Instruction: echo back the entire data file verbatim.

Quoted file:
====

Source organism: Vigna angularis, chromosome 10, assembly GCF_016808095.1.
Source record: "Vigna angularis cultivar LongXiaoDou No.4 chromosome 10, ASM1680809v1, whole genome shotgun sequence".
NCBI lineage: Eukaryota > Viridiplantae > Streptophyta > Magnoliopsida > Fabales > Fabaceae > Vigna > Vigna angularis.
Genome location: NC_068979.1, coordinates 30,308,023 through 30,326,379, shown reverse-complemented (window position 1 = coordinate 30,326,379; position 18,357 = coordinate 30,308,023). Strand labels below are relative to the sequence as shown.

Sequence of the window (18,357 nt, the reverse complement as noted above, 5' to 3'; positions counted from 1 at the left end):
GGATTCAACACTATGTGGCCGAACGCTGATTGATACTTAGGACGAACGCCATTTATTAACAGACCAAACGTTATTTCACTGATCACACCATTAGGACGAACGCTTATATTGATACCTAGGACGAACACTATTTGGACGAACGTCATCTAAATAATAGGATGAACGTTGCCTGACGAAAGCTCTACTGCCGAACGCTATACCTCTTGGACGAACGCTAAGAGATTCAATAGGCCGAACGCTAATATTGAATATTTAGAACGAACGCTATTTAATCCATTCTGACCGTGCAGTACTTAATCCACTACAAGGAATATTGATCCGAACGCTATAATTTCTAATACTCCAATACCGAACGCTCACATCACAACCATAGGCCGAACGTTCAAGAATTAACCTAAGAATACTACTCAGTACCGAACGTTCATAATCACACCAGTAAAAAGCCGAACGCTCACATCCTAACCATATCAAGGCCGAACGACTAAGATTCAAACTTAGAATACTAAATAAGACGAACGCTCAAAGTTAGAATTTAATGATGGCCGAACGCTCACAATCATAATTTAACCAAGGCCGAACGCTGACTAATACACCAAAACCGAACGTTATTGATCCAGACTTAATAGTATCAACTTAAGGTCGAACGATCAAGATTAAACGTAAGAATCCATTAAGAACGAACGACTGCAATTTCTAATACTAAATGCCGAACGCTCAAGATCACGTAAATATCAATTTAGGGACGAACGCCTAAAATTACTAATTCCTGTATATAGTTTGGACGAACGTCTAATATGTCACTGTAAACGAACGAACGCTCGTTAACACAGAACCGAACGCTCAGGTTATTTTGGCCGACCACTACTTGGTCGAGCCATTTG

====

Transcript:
Source organism: Vigna angularis, chromosome 10, assembly GCF_016808095.1.
Source record: "Vigna angularis cultivar LongXiaoDou No.4 chromosome 10, ASM1680809v1, whole genome shotgun sequence".
NCBI lineage: Eukaryota > Viridiplantae > Streptophyta > Magnoliopsida > Fabales > Fabaceae > Vigna > Vigna angularis.
Genome location: NC_068979.1, coordinates 30,308,023 through 30,326,379, shown reverse-complemented (window position 1 = coordinate 30,326,379; position 18,357 = coordinate 30,308,023). Strand labels below are relative to the sequence as shown.

Sequence of the window (18,357 nt, the reverse complement as noted above, 5' to 3'; positions counted from 1 at the left end):
GGATTCAACACTATGTGGCCGAACGCTGATTGATACTTAGGACGAACGCCATTTATTAACAGACCAAACGTTATTTCACTGATCACACCATTAGGACGAACGCTTATATTGATACCTAGGACGAACACTATTTGGACGAACGTCATCTAAATAATAGGATGAACGTTGCCTGACGAAAGCTCTACTGCCGAACGCTATACCTCTTGGACGAACGCTAAGAGATTCAATAGGCCGAACGCTAATATTGAATATTTAGAACGAACGCTATTTAATCCATTCTGACCGTGCAGTACTTAATCCACTACAAGGAATATTGATCCGAACGCTATAATTTCTAATACTCCAATACCGAACGCTCACATCACAACCATAGGCCGAACGTTCAAGAATTAACCTAAGAATACTACTCAGTACCGAACGTTCATAATCACACCAGTAAAAAGCCGAACGCTCACATCCTAACCATATCAAGGCCGAACGACTAAGATTCAAACTTAGAATACTAAATAAGACGAACGCTCAAAGTTAGAATTTAATGATGGCCGAACGCTCACAATCATAATTTAACCAAGGCCGAACGCTGACTAATACACCAAAACCGAACGTTATTGATCCAGACTTAATAGTATCAACTTAAGGTCGAACGATCAAGATTAAACGTAAGAATCCATTAAGAACGAACGACTGCAATTTCTAATACTAAATGCCGAACGCTCAAGATCACGTAAATATCAATTTAGGGACGAACGCCTAAAATTACTAATTCCTGTATATAGTTTGGACGAACGTCTAATATGTCACTGTAAACGAACGAACGCTCGTTAACACAGAACCGAACGCTCAGGTTATTTTGGCCGACCACTACTTGGTCGAGCCATTTG